I know it can sound a bit weird if you’re not super familiar with the term and the topic – but I’m a big believer in the importance of doing Inner Child work. And, if you grew up in an addictive and dysfunctional environment, then Inner Child work is basically a non-negotiable (in my opinion) for your healing and recovery.
So here are 5 simple ways to give a little “hello” to your Inner Child when you’re easing into the whole topic:
#1 – Playing!
Do you remember how to play? I know I played as a little kid but I think somewhere along the line between my dad’s 400th violent outburst and my mom’s second prison sentence, I forgot how to do it. Go figure. Learning how to play again seems to be a lot easier when you have kids you’re close with (nieces, nephews, friends’ kiddos, your own kids) that’ll just naturally show you how to do it. But if that not your situation, no worries! You can still play on your own.
Playing can be lots of different activities: It can be coloring and drawing and being creative and crafty. It can be dollhouses and toys. It can be board games. I used to be obsessed with Pretty, Pretty, Princess! And playing can definitely be outdoor fun like bubbles, chalk, and kites if you’re playing solo. You can add hide and seek, tag, and Simon says to the list if you’re hanging out with little friends outside on a sunny day…or, you know, inside the house during a downpour. You’ve gotta work with what you have. 😉
#2 – Doing stuff you loved (or you could’ve/would’ve probably loved)
Think back to being a kid. Are there certain activities you remember liking? Certain books or TV programs or movies or songs that you really enjoyed? If so, this is a great time to reacquaint yourself with them. For me, this would be watching movies like Prehysteria, Rainbow Brite and the Star Stealer, & Escape to Witch Mountain. Would any of those movies be on your list?
If you don’t have a lot of memories of what you liked as a kid, you can look up what was popular during your childhood and go from there. Like how I read the Harry Potter series as an adult years after it came out. (Click here to learn how reading about Harry Potter benefited me as an Adult Child of Alcoholics)
#3 -Take your Inner Child on a shopping trip!
Look, I’m the first one to say that you can’t buy happiness and healing…but hear me out for a minute, friend. Do you remember how awesome it felt as a little kid to get a new Hubba Bubba bubble tape gum roll or a new Teenage Mutant Ninja Turtle coloring book at the store? You may think this is silly but I totally buy things for my inner child!
If you come over to my place, you’re gonna see my sparkly Lisa Frank dolphin folder openly being put to good use at my grown up desk because I loved Lisa Frank as a kid. No shame! It makes me happy. I also get my inner child at least one chocolate-marshmallow shake every year (because that was my #1 favorite while growing up). And if you’ve read my About Me page, you know I sleep with my rainbow leopard named Leola every night. When I first started to do inner child work a couple years ago, I nervously walked into Build-a-Bear with my two daughters and when the employee looked down at my girls and said “Who is making a new friend today?” I looked right at her and said “I am.” I motioned to my girls and said “They’re here for moral supportive” and we got on with it. With my girls’ very excited help, I made my inner child the best stuffed rainbow leopard ever and I love her. Yeah, yeah. It seems a little weird. But try it for a week and tell me you don’t feel comforted! Leola really is one of the best purchases I’ve ever made.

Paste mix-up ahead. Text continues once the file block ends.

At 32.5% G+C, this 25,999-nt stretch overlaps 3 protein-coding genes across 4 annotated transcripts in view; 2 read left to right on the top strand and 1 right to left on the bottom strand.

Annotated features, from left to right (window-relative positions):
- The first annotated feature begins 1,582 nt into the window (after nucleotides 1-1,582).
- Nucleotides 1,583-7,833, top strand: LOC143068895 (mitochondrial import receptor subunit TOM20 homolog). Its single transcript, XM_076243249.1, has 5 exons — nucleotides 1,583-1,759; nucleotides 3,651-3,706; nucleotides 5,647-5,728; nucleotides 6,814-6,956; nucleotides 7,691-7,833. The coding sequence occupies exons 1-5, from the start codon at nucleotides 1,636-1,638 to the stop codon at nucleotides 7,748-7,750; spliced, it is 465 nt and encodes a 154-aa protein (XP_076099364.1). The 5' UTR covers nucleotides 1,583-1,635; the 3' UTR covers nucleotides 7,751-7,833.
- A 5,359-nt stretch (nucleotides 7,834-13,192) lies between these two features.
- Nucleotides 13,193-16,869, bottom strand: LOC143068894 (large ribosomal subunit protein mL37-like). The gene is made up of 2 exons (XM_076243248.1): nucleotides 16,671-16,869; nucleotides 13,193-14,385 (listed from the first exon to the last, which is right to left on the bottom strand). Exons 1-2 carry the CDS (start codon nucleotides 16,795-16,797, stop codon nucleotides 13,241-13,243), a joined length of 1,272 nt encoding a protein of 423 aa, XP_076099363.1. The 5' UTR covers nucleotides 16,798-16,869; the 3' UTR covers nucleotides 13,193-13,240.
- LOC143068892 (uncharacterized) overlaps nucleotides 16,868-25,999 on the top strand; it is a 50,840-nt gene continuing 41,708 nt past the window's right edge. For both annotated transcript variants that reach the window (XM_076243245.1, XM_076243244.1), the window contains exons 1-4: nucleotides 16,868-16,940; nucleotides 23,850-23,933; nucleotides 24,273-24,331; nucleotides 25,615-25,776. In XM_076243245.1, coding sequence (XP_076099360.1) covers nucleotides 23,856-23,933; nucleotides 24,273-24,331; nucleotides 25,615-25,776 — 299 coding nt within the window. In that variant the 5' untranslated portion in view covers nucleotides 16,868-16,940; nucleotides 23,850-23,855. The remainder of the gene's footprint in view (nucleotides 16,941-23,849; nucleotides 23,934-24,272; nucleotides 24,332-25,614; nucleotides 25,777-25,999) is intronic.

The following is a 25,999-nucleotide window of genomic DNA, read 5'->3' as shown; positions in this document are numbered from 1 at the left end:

#4 – Writing stuff down & accepting whatever pops up
Grab some paper and a pencil – if the pencil comes from your Inner Child’s Power Ranger pencil case, that’s even better! 😀 If you’re not really into writing, start small. Write down what you remember about you as a kid. Write down lists of things you liked. Write down what you remember about being a kid in general. Let yourself write whatever comes up and see what happens.
If you feel ready to go for more, try writing a letter to your inner child as the adult you are now. Then try writing a letter from your inner child to the adult you are now. Sometimes it helps if you have a childhood nickname you can use to distinguish your adult-self from your inner child but it’s not necessary. For example, I go by Cassandra as an adult but people called me “Cassie” as a kid. So when I write as my inner child, I use “Cassie” for my signature.
#5 – Meditation
Meditation is a practice that trains the mind to experience stillness and quiet – a time when thoughts that come up and are allowed to float away without interfering with the mind’s peacefulness. I’ve heard it said that prayer is speaking to your Higher Power and meditation is tuning in and listening to your Higher Power.
I know that allowing your mind to be quiet can be really hard even in the best of circumstances. When you’re dealing with childhood trauma, I think it can become even more difficult because quiet so many times was just the “quiet before the storm.” So no worries if you struggle with it. Continue to try – daily practice really does make progress here – and go into it without expectations. If you need some help using meditation as a way to connect to your Inner Child, I really enjoy Lisa A. Romano’s guided meditations on the subject.
Inner Child work can be an intense and heavy yet extremely rewarding modality of healing for Adult Children. If this concept is new to you, using these 5 simple suggestions can ease you into connecting with your Inner Child and set you on the path to continue developing a healthy relationship with your little person. Your inner child and the adult you are now are both worthy of so much care, connection, and love. Here’s to creating healthy internal relationships when our external models weren’t much help. ❤️
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